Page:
Juneau's Empty Chair Project continues its educational outreach as Seattle based arts group "Living Voices” presents the story of Juneau teenager John Tanaka’s internment experience. This dynamic and inspirational performance uniquely integrates archival film to turn history into a moving, personal journey. Sat., Oct. 18, 7 p.m. The Empty Chair Project documentary film will be shown at the Egan Lecture Hall. John’s sister Rosemary Tanaka will attend. Seating is limited for both events.
October 24 | Lecture Hall
Art, migration and Mexican indigenous communities in the context of global migration
Part of UAS/Juneau World Affairs Council Fall Forum on Mexico and the United States, Oct 23-25, 2014. Director Yolanda Cruz presents her film 2501 Migrants, the story of sculptor Alejandro Santiago, who creates 2,501 life-size sculptures as an homage to a mass exodus from his home village. The documentary explores questions of art and indigenous community in the context of global migration. In Zapoteco (an indigenous language spoken in Oaxaca) and Spanish with English subtitles.
October 31 | Lecture Hall
Who's Afraid of the Big Bad Borg? The Ecological Imperative in the Age of Cybernetic Organisms
Dr. Robin Walz, Professor of History, UAS
It’s hardly news that we live in an age of global warming, toxic chemical spills, nuclear meltdowns, polluted water and noxious emissions in the air. Yet rather than accept that we are part of “Planet Borg”, a plea to “Save the Planet” persists. But who or what are we really saving?
November 7 | Egan Lecture Hall
Juneau’s Changing Snow Climate
Dr. Eran Hood, Professor of Environmental Science, UAS
Snowfall in Juneau has a wide range of impacts on our lives, from recreational opportunities at Eaglecrest to the health of animal populations and the stability of the Juneau Icefield. This presentation will examine how Juneau’s snow climate has changed in recent decades and how it may be altered by climate warming in the future.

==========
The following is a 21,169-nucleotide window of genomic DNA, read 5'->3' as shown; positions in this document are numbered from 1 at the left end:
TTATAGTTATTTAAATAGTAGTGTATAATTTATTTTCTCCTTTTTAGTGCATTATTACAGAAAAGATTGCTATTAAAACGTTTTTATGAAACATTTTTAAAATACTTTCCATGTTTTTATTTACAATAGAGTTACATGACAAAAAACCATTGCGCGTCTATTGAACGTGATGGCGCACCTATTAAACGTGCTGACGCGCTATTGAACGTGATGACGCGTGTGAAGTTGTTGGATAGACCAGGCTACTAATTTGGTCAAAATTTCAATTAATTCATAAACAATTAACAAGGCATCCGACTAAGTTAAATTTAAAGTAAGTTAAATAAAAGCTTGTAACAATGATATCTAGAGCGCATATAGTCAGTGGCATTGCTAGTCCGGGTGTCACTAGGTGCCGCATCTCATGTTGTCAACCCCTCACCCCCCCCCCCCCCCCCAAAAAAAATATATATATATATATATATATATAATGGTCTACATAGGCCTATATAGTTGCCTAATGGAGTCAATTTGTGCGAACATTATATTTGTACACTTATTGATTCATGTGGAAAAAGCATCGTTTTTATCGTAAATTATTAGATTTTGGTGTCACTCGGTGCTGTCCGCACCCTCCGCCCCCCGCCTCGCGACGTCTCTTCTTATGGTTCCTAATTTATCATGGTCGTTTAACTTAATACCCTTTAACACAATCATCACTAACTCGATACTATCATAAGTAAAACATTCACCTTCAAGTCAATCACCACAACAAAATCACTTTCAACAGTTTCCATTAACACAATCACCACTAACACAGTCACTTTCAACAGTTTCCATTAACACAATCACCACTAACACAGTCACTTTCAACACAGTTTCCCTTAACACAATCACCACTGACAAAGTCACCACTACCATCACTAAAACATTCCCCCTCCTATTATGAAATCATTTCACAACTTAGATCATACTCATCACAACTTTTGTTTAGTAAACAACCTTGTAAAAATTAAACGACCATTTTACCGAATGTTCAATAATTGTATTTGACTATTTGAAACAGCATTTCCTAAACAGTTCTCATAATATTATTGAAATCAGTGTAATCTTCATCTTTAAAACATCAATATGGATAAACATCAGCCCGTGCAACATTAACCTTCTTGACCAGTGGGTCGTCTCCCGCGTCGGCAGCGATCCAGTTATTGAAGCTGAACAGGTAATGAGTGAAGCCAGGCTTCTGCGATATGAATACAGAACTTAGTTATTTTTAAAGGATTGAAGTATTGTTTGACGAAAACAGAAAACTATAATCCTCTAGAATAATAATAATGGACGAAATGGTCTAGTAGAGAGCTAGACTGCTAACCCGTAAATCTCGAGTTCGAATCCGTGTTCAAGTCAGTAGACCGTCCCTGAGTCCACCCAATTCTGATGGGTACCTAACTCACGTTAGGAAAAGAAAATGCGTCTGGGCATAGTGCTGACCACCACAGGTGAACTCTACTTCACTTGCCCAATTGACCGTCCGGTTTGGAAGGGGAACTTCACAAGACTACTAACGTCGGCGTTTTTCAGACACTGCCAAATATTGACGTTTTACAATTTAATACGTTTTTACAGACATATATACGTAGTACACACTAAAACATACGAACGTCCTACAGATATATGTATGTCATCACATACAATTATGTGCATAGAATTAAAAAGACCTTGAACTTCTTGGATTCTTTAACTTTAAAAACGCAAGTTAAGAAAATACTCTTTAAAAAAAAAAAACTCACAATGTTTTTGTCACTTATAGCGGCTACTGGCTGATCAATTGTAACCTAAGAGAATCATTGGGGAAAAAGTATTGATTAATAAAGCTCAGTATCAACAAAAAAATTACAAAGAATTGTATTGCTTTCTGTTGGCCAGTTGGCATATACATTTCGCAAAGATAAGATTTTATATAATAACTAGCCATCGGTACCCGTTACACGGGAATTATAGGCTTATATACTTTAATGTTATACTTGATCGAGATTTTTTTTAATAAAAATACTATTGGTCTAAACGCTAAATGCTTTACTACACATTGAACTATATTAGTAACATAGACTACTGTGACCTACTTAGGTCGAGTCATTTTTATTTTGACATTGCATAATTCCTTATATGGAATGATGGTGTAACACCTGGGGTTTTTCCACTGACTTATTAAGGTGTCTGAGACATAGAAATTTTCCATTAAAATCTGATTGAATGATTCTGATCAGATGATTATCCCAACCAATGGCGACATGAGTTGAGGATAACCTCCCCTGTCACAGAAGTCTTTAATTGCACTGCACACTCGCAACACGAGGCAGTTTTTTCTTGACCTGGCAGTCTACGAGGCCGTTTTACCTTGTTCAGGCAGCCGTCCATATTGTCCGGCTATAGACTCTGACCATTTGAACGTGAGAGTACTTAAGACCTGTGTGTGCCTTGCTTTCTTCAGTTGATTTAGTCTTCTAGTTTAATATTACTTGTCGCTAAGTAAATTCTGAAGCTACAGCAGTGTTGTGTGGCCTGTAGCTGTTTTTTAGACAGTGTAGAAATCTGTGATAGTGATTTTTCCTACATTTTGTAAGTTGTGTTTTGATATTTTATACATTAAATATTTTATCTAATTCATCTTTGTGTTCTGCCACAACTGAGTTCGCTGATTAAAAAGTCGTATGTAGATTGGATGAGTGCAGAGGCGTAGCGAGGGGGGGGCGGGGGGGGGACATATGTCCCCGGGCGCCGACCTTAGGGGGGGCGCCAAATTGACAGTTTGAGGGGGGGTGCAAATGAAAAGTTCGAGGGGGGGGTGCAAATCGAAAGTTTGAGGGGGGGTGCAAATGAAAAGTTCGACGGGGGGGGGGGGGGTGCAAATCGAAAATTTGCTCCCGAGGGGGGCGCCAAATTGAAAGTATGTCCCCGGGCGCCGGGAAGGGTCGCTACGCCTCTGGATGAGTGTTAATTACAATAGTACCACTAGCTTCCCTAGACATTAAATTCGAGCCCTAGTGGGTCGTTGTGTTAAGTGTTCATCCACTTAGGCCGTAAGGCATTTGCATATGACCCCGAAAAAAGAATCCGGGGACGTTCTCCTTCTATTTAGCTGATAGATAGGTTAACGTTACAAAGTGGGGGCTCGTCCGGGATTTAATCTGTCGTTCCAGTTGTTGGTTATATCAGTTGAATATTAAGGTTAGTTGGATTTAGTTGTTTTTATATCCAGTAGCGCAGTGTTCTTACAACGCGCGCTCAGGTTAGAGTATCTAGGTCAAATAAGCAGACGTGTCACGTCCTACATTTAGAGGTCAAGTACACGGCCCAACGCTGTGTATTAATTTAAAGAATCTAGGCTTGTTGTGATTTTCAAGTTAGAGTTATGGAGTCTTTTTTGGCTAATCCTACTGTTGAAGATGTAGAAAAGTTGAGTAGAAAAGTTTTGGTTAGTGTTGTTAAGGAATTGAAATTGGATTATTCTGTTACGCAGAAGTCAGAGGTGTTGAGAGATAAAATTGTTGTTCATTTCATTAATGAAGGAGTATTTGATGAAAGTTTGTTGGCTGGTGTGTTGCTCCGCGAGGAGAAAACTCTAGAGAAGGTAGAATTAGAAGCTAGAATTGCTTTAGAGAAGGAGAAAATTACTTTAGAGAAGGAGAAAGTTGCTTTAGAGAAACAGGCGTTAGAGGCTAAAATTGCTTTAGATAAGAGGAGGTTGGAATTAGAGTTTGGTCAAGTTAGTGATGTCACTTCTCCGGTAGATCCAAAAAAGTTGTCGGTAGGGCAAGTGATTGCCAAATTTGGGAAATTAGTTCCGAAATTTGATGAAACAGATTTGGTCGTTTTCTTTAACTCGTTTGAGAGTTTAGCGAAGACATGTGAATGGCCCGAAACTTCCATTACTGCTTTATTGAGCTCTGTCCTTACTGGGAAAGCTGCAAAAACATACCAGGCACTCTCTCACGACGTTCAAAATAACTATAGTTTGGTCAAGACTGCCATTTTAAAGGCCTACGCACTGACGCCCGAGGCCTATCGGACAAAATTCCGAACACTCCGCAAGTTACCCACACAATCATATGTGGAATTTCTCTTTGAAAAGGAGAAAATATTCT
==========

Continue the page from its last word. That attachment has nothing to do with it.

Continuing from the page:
November 14 | Egan Lecture Hall
The World of Personal Finance
Anselm Staack, Associate Professor of Accounting, UAS
From “cradle to grave”, personal finance affects the life of every Alaskan. A broad range of topics will be discussed: Financial and tax planning, proper credit card use, consumer borrowing, home purchases and mortgages, auto purchases, life-health-property insurance, managing your investments, retirement, savings, long-term care, ageing issues, and estate planning.
November 21 | Egan Library
A Year of Rethinking Racism in Juneau: Reflection and Discussion
Dr. Sol Neely, Assistant Professor of English, X̱’unei Lance Twitchell, Assistant Professor of Alaska Native Languages, Kolene James, Coordinator, Native and Rural Student Center (NRSC)
A reflection on community events, panel discussions, art shows, and campus events over the past year as part of a community effort to heal racism; and discussion of a way forward to achieve critical mass to make healing racism and historical violence a priority for Juneau.